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HumankindNESS-Stocking Stuffers

By Jennifer Richardson
Since our children were very young, we have opened our Christmas stockings the night before our family Christmas celebration. The handing out of the stockings to each child, and now grandchild, is the official beginning of our annual traditions. I like to refer to this as opening night.

There are advantages to this plan. First, it marks the starting point; everyone knows this year’s festivities are underway when those stockings are taken down from their perch and placed into excited hands. This process also stretches out the holiday experience. It just whets the appetite and builds the anticipation of what is to come the next day.

Many times the children (who are now 24, 26, and 27) still ask to be allowed to open gifts right after the stockings, but I steadfastly say, no, stockings are always first and then the next day, the presents. They argue and cajole, but secretly they love the foretaste of these little moments of fun that offer hints of what is to come.

Through the years I have filled the stockings with various things. There have been theme years, such as cosmetics or spa supplies. To their great embarrassment, one year I filled the stockings with undergarments. When all your children are girls you can have those funny moments. There was much laughter, (and eye-rolling from dad) but let us just say it was a stocking year they will not soon forget.

The contents of the Christmas stockings have varied in value over decades of holidays. There were the very lean years in the beginning, in which a stocking filled with candy was likely. For a couple of years there were three little items in each, all from the dollar store. The girls loved every minute of the grand “opening,” and shared their delight with each other as they oohed and ahhed.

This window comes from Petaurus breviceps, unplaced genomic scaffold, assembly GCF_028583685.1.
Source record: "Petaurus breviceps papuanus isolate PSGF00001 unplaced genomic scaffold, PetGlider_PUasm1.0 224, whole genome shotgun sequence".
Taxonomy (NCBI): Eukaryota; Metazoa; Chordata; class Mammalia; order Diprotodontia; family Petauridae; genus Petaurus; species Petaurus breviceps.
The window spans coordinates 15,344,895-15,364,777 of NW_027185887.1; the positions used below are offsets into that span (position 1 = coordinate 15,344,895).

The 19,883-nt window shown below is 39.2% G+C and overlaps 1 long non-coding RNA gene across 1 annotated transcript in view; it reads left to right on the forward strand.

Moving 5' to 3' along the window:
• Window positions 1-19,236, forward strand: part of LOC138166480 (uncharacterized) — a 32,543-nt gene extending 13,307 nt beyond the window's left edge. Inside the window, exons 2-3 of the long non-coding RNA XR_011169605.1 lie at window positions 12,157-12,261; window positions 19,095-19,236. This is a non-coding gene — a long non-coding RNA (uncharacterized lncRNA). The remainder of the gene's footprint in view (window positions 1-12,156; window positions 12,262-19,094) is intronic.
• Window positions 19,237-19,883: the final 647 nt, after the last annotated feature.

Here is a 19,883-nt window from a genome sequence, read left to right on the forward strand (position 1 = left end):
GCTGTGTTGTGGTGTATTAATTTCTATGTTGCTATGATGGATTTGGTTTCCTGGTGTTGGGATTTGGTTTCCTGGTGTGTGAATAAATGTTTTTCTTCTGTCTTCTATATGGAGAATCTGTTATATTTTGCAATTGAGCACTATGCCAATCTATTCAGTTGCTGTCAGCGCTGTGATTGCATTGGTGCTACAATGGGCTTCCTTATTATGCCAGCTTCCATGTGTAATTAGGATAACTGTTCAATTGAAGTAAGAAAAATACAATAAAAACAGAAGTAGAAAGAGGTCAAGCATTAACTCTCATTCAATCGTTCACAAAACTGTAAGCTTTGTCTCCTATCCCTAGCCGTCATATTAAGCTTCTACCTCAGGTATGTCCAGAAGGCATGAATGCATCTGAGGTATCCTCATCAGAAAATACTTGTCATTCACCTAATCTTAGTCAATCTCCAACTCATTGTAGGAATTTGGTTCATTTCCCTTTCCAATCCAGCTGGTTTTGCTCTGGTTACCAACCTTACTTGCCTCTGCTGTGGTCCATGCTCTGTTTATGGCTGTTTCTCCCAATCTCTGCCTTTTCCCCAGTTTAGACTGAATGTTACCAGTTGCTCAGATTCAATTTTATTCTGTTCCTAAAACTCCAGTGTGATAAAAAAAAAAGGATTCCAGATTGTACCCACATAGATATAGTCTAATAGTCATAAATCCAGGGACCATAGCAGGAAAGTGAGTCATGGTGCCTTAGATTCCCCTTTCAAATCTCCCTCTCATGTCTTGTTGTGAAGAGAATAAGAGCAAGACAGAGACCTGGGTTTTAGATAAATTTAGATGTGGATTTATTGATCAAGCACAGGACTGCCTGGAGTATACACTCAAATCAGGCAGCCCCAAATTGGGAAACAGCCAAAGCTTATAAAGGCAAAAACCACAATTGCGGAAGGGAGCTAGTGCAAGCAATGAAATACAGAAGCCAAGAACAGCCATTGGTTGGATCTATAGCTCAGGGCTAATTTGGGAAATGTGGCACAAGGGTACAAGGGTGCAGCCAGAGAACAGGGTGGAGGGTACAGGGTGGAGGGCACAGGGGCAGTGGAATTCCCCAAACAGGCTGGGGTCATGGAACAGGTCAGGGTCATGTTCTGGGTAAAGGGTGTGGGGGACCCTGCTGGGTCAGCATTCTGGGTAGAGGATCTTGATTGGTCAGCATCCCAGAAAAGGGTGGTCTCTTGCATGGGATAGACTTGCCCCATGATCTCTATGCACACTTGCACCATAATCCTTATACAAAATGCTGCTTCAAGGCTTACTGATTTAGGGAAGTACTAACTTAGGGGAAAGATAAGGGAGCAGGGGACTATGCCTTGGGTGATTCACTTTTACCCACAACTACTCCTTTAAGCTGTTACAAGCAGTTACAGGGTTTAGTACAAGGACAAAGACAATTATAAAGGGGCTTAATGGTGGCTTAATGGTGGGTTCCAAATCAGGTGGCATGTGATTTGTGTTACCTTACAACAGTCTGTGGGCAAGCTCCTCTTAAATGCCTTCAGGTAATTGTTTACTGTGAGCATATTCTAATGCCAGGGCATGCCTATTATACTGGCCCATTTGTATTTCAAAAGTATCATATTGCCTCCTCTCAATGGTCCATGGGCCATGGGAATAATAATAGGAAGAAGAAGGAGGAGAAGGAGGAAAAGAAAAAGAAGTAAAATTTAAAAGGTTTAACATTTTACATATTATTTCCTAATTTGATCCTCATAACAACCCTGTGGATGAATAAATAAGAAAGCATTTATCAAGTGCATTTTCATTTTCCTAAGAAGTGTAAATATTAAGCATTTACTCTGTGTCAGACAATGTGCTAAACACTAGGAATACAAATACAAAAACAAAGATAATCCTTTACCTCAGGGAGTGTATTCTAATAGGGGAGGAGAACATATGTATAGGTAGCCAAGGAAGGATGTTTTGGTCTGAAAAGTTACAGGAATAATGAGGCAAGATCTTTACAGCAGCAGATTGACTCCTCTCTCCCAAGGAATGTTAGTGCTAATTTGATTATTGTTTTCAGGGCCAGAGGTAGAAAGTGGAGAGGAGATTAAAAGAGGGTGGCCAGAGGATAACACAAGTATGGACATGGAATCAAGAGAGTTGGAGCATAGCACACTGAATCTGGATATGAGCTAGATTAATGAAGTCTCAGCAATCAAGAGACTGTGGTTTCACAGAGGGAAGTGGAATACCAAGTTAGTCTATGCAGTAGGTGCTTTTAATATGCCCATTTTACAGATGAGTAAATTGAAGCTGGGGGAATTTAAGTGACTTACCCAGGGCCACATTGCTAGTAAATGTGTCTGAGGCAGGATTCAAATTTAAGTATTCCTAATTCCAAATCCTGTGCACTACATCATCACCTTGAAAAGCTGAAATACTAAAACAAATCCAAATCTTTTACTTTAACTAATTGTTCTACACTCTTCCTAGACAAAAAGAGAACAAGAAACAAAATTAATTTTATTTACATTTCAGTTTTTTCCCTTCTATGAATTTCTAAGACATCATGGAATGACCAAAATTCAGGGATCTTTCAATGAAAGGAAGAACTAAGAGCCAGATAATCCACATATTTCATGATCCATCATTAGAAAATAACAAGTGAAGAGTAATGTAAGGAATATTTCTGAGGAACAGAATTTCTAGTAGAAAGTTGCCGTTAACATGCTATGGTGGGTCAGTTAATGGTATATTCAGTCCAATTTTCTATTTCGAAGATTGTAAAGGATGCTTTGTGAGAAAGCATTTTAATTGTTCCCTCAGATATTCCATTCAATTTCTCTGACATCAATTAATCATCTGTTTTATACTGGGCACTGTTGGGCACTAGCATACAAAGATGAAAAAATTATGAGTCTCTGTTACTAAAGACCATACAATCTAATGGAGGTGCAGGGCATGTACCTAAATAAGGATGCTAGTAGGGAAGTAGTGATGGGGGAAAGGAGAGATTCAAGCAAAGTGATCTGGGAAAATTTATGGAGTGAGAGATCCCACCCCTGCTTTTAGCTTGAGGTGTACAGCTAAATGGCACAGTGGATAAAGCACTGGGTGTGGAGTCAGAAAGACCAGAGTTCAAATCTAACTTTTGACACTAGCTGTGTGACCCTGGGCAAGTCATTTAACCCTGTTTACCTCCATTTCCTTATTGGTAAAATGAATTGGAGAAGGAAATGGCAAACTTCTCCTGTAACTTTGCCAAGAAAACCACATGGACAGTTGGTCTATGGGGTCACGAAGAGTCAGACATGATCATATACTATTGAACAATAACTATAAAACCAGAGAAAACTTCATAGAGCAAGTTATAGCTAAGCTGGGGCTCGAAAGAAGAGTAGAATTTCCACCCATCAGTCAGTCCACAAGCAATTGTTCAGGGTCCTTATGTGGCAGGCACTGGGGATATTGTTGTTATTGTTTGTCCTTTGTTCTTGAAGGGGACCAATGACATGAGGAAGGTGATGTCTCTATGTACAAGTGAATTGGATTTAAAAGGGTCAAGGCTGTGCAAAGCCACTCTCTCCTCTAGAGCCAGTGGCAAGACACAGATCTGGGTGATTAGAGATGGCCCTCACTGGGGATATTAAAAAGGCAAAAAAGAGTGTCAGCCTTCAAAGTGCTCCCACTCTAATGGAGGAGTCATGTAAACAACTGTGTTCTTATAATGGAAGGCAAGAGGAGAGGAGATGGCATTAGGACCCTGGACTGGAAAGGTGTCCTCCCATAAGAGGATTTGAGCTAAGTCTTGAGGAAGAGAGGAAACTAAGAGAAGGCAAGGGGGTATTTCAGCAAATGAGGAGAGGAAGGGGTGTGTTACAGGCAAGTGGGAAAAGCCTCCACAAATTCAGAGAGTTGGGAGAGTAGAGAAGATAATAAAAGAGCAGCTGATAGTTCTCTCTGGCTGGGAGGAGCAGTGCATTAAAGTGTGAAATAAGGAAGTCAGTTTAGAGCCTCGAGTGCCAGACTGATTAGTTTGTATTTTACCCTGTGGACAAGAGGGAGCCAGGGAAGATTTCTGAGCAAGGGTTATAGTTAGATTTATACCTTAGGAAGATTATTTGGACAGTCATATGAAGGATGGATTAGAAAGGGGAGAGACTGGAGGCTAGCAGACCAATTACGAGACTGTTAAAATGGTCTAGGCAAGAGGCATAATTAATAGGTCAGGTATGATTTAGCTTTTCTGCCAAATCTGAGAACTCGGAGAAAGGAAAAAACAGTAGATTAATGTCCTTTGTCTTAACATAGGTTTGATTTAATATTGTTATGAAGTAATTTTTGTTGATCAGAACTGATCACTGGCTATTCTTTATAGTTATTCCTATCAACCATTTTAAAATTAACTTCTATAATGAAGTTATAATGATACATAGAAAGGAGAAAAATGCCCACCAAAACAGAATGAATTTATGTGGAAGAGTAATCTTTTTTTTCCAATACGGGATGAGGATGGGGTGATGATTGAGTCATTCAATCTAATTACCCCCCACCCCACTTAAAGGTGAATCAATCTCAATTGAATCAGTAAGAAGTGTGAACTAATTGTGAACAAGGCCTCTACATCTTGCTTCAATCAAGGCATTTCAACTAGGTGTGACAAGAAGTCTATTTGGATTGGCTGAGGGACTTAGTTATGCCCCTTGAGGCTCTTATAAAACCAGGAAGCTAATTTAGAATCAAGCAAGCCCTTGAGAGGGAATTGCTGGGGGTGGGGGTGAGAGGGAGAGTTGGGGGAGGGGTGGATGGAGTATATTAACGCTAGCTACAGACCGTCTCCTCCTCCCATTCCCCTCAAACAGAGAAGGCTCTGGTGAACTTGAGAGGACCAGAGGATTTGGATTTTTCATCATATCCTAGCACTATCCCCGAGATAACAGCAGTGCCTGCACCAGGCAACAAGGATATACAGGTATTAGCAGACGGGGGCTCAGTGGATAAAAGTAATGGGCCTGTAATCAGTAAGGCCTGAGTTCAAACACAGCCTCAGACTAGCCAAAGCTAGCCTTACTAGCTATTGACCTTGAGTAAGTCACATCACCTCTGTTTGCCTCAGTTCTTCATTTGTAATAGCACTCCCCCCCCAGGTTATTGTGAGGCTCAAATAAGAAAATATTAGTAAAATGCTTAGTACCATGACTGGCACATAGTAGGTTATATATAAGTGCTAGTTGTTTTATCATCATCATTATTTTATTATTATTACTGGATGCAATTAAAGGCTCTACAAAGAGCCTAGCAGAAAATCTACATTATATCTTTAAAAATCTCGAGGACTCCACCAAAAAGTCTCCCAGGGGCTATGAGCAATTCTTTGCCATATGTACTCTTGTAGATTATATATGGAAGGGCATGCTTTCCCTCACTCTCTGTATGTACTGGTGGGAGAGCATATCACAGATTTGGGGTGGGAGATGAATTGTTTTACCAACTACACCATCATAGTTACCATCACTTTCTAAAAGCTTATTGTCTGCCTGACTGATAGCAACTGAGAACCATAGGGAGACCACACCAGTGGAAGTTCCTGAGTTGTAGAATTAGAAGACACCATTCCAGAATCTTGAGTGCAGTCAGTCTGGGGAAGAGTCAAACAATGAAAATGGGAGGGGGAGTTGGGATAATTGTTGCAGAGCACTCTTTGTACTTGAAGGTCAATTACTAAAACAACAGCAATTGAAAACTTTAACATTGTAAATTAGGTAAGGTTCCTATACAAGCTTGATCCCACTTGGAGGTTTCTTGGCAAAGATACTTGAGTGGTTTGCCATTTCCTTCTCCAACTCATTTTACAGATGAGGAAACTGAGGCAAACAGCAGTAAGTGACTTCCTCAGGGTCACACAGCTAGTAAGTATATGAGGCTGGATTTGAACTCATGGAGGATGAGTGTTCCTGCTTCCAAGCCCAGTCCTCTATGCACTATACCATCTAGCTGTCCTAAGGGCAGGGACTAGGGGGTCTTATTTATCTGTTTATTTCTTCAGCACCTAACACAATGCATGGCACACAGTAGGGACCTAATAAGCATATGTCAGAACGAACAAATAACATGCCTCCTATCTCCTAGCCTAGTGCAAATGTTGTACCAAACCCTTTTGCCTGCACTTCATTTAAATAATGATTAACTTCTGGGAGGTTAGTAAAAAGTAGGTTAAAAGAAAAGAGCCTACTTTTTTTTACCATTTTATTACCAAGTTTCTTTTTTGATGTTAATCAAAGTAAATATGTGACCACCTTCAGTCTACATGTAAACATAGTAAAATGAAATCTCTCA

And then there were years when some actual cash began to show up in the mix. This has remained a popular stocking stuffer idea, but we only stuff with what we want to give, not what anyone asks for. Above all, everything must be a complete surprise. There are no hints, and there are no spoilers.

I can’t say we have ever stuffed stockings with anything extravagant, but I can say we put special care into everything we choose. And of course, every item in the stocking is individually wrapped. Even something as small as a gift card must be wrapped. The prospect of not knowing the contents is exciting, but also I have a family of peekers who would surreptitiously check out their loot behind the scenes. One year, after some sneaky, early attempts to check out the contents, I actually sewed the stockings shut–only to be opened at the appointed time.

Yes, wrapping is a must. It preserves the mystery and heightens the experience of joyful uncertainty.

Over the years the stockings have changed in color, size, and texture. I have learned that a knit stocking is easier to stuff things into than a fabric stocking, and that larger stockings become cumbersome as the number of family members grows.

In the early part of December I was once again wrapping items for this year’s Christmas celebration. I pulled out the stockings from the box we stored them in, and took a moment to look at the hand-written name tags on each one. The original names of three little girls have become a list of daughters, husbands, and now four grandchildren.

The better part of an afternoon was spent wrapping tiny things and setting them in neat, sorted piles to be stuffed into the stockings that will once again this week signal the beginning of our annual Christmas custom. When they were finished my husband hung them in their places and we just sat there soaking in the thought of the joy they will bring.

Our Christmas stockings are not costly, but they have great value. No matter what is inside, every year they are stuffed with tradition, belonging, celebration, and love.

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